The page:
In the embodiment illustrated in
Although the flat elements 70 have been described as having a flat upper surface, it may be desirable to configure the upper surface of the flat elements 70 such that the elements have an angled upper surface such that the upper surface tends to deflect contaminant materials away from the belt. However, in such an embodiment, it is desirable to have the upper surface remain below the height of the engagement surfaces 50 of the attachment elements 40. Therefore, the workpiece will only contact the engagement surfaces 50 of the attachment elements 40 rather than any of the elements attached to the belt intermediate the attachment elements.
In addition to being attached to the belt as described above, the flat elements 70 may be attached to the belt instead of the attachment elements 40 described above. In this way, the flat elements 70 may be attached to each link 20 in the belt, or fewer links if desired. The wedge shaped bodies of the flat elements 70 may be configured so that when the elements are attached to the belt 15, the height of the leading edge of the element is substantially the same as the height of the trailing edge of the element connected to the preceding link of the belt. Configured in this manner, the flat elements may form a series of elements having substantially aligned flat upper surfaces to create a substantially flat profile for the belt.
In the foregoing description, elements are attached to a link belt 15 to alter the exposed surface of the link belt. The first element described is the attachment element 40, which included a protuberance for providing limited contact surface between the link belt and the workpiece 14. The second type of element described above is the flat element 70 for providing a cover or a generally flat engagement surface, depending on the application. As these two examples illustrate, the elements attached to the link belt can incorporate a variety of configurations to accommodate various applications.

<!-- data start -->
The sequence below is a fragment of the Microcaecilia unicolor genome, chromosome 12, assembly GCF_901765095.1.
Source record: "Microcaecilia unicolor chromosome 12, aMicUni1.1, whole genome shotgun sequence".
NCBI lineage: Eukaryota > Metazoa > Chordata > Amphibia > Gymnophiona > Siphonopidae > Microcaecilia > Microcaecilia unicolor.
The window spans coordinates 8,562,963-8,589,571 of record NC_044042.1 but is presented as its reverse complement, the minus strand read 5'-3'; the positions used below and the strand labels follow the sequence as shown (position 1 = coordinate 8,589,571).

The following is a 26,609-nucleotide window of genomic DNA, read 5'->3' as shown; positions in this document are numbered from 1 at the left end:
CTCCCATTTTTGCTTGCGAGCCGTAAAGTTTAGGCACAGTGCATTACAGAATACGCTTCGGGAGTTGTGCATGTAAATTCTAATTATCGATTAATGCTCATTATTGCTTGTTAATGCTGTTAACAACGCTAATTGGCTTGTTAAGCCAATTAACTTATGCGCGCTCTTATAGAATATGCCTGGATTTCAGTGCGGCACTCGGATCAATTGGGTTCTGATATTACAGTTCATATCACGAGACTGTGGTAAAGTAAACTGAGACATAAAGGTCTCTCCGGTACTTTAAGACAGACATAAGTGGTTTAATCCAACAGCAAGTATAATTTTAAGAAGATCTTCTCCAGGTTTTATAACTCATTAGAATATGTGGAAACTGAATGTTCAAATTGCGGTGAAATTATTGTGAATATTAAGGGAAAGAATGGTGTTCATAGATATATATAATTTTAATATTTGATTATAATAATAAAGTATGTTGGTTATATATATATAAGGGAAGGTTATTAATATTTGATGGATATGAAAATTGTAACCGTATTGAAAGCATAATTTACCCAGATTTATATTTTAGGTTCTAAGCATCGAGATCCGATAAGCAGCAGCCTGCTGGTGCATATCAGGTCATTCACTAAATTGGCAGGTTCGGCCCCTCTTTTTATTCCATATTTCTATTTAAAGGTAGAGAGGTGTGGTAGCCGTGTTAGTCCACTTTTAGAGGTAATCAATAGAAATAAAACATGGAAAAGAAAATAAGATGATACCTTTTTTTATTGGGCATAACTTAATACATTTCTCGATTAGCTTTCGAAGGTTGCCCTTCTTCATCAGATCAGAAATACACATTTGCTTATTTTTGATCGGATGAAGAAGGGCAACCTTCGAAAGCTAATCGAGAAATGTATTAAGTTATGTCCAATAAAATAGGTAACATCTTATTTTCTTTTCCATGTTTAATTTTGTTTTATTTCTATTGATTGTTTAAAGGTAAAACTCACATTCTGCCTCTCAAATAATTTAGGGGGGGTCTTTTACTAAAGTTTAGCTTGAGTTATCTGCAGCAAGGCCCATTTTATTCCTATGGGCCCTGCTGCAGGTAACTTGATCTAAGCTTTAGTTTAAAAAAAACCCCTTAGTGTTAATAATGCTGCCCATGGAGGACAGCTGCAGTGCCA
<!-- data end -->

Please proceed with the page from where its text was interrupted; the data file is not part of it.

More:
In addition to the two configuration described above, alternate designs can be created having differently shaped upper surfaces. In one example, rather than having a flat upper surface as in the flat elements 70, the upper surface can be rounded or domed shape. The rounded shape may be formed so that the rounded surface extends across substantially the entire width of the upper surface, rather than being a rounded protuberance as shown in the attachment element 40 described above. Similarly, rather than being rounded, the upper surface of the attachment elements may be configured to have a reduced area contact surface, such as a pyramid shape or a plurality of small protuberances.
In addition to providing different surface configurations, the attachment elements may provide different material handling characteristics. For instance, the upper surface of an attachment element may include a layer of cushioning material attached to or formed in the body of the attachment element. One example of a cushioning material is a layer of foam that would provide a layer of cushioning, conformability or additional grip. Similarly, a layer or envelope of gel could be added to the top surface to provide a cushioning layer. In this way, the lower portion of the attachment element, such as the fastener 30 and/or the body portion 45 may be formed of one material, while a second material, such as the foam, gel or other type of material forms the surface that engages the work piece.